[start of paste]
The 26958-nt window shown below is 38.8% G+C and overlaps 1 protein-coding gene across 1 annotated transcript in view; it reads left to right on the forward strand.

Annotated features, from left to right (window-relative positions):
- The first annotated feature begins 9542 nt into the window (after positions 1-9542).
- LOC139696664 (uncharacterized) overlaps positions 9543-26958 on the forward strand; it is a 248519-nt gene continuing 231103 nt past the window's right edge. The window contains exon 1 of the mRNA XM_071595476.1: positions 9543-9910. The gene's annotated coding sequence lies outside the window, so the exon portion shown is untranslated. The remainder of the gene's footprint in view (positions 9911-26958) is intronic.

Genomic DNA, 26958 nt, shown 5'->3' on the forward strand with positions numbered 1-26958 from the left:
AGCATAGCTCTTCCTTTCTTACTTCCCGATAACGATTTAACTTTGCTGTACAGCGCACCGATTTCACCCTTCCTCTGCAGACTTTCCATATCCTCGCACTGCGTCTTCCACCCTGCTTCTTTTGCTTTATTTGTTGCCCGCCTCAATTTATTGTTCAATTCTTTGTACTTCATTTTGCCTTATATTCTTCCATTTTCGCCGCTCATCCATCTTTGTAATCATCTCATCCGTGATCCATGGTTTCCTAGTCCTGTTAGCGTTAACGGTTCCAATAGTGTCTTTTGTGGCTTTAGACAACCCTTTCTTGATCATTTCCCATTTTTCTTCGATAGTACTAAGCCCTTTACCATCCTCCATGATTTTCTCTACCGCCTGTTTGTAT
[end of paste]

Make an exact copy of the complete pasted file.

The 26958-nt window shown below is 38.8% G+C and overlaps 1 protein-coding gene across 1 annotated transcript in view; it reads left to right on the forward strand.

Annotated features, from left to right (window-relative positions):
- The first annotated feature begins 9542 nt into the window (after positions 1-9542).
- LOC139696664 (uncharacterized) overlaps positions 9543-26958 on the forward strand; it is a 248519-nt gene continuing 231103 nt past the window's right edge. The window contains exon 1 of the mRNA XM_071595476.1: positions 9543-9910. The gene's annotated coding sequence lies outside the window, so the exon portion shown is untranslated. The remainder of the gene's footprint in view (positions 9911-26958) is intronic.

Genomic DNA, 26958 nt, shown 5'->3' on the forward strand with positions numbered 1-26958 from the left:
AGCATAGCTCTTCCTTTCTTACTTCCCGATAACGATTTAACTTTGCTGTACAGCGCACCGATTTCACCCTTCCTCTGCAGACTTTCCATATCCTCGCACTGCGTCTTCCACCCTGCTTCTTTTGCTTTATTTGTTGCCCGCCTCAATTTATTGTTCAATTCTTTGTACTTCATTTTGCCTTATATTCTTCCATTTTCGCCGCTCATCCATCTTTGTAATCATCTCATCCGTGATCCATGGTTTCCTAGTCCTGTTAGCGTTAACGGTTCCAATAGTGTCTTTTGTGGCTTTAGACAACCCTTTCTTGATCATTTCCCATTTTTCTTCGATAGTACTAAGCCCTTTACCATCCTCCATGATTTTCTCTACCGCCTGTTTGTAT